That campus, sold by futures exchange operator CME Group to CyrusOne last year for $130 million, already has two 400,000 square-foot-plus data centers and now can pursue construction of a third building of similar size on the same Diehl Road parcel of land.
The Aurora City Council this week approved annexation, zoning and variance resolutions smoothing the way for the expansion. In advance of their votes on Oct. 10, CyrusOne Senior Data Center Construction Manager Juan Vasquez told the council the third center would advance the company’s “grand vision” for the Aurora campus, with the next phase allowing increased data traffic.
CyrusOne’s purchase of the site in March 2016 included a 428,000-square-foot building and a series of transformers constructed previously by CME, and in the past 18 months CyrusOne quickly put up another 440,000-square-foot building on which it has just begun an interior buildout.
The expansion comes as demand for data center space surges, with Chicago the third-biggest market in the country for such capacity. CME initially built the data center to house aspects of its futures trading engine and pricing data flowing through its exchange, and later added co-location facilities for high-speed trading firm clients eager to be near its nexus.
But in recent years an explosion of demand from companies for cloud-computing capacity, to meet both consumer interest and employee needs, has led to other uses for such data centers.
CyrusOne CEO Gary Wojtaszek ultimately expects 75 to 80 percent of the campus to be sold to cloud companies. Amazon, Microsoft and Google are all competing to provide cloud-computing services. “We have nine of the 10 largest cloud companies in the world as customers,” Wojtaszek said in an interview.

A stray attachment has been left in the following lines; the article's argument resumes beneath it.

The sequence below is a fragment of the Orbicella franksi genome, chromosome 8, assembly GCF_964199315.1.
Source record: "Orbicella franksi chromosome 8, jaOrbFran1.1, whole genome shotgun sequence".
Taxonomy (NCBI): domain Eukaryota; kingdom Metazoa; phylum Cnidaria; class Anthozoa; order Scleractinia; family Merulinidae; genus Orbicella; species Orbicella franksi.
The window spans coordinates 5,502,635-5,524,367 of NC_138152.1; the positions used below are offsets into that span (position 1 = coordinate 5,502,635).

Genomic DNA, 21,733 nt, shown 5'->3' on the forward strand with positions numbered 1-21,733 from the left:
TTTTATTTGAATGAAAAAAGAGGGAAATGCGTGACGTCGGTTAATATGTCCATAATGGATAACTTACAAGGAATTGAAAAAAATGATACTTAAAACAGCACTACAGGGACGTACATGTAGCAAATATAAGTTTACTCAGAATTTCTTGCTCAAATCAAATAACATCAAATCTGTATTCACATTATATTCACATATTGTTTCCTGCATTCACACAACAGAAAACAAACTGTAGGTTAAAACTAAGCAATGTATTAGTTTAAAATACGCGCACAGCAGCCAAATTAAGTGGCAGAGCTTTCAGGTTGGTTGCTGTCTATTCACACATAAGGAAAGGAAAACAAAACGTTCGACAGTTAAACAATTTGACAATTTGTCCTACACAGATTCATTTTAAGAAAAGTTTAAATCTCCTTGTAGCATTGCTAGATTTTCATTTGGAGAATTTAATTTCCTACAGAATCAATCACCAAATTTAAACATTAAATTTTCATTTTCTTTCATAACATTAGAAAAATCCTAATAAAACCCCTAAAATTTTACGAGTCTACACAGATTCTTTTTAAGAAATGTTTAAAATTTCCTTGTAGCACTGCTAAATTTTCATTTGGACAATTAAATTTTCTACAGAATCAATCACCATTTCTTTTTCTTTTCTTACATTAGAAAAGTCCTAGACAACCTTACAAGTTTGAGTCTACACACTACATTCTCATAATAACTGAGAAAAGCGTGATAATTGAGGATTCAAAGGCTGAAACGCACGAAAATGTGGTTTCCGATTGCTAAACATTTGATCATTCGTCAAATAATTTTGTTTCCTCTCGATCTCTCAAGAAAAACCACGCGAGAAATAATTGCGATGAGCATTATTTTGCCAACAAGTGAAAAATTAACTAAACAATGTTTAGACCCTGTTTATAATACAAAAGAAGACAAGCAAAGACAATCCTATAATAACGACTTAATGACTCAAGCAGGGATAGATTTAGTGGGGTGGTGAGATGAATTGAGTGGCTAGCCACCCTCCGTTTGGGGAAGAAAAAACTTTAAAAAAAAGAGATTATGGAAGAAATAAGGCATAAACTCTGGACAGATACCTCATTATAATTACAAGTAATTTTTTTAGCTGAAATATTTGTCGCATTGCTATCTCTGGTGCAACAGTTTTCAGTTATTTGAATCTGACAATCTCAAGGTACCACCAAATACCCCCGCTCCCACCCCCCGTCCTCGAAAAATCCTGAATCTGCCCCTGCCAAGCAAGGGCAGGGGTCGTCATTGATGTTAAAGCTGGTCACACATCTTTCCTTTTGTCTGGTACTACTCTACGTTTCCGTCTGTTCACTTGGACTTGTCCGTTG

The entire campus may ultimately be a $600 million to $700 million investment by the time it’s finished, and so far it’s about $250 million, he said.
The market has grown in the past 15 years as more businesses digitize their data and store it off-site on servers in leased data center space. The push by some companies to protect their data in redundant locations in the event of a disaster also has boosted demand. So has the growth of electronic and high-speed financial trading.
Not only are media and entertainment companies using the cloud to provide consumers with video games and to stream music and movies, but businesses are using more cloud-based applications, like Microsoft’s Office 365, that allow employees to access software from any location at any time.
Though data centers don’t employ many people, they employ lots of construction workers when they are being developed. And they generate property taxes and electrical transaction taxes.
CyrusOne has a network of data center facilities around the country, and it’s competing with other data center companies such as Digital Realty, which owns a major data center near McCormick Place in Chicago, to satisfy the cloud-computing craze driving demand.
“The extremely limited amount of available existing supply in the Chicago wholesale data center market continues to influence market dynamics,” CBRE’s research division said in a recent report on industry trends in the first half of 2017. The report said there are currently 40.8 megawatts of new capacity under construction in Chicago among the three largest providers, including Digital Realty, DuPont Fabros and CyrusOne.
The Diehl Road campus has 184 megawatts of “raw power” and the transformers that CME built was one of the key assets that attracted CyrusOne, said Brent Neumann, the data center’s operations manager. At any given time, it’s using up to 92 megawatts, allowing for another 92 megawatts as back-up.
CyrusOne also is mulling plans for erecting a communications tower on the site, Neumann said.
The votes by Aurora’s city council in favor of smoothing the way for the CyrusOne expansion were unanimous, and for his part, Aurora Mayor Richard Irvin is pleased to have the company growing in his city. He says the foundation for data center operators was laid years ago when the city began laying out an extensive fiber optic network.
Not only does the CyrusOne campus expansion create more jobs, mainly from construction of the centers, it brings additional tax revenue to the city, while the companies can skirt the cloud tax imposed by Chicago recently, Irvin said in an interview.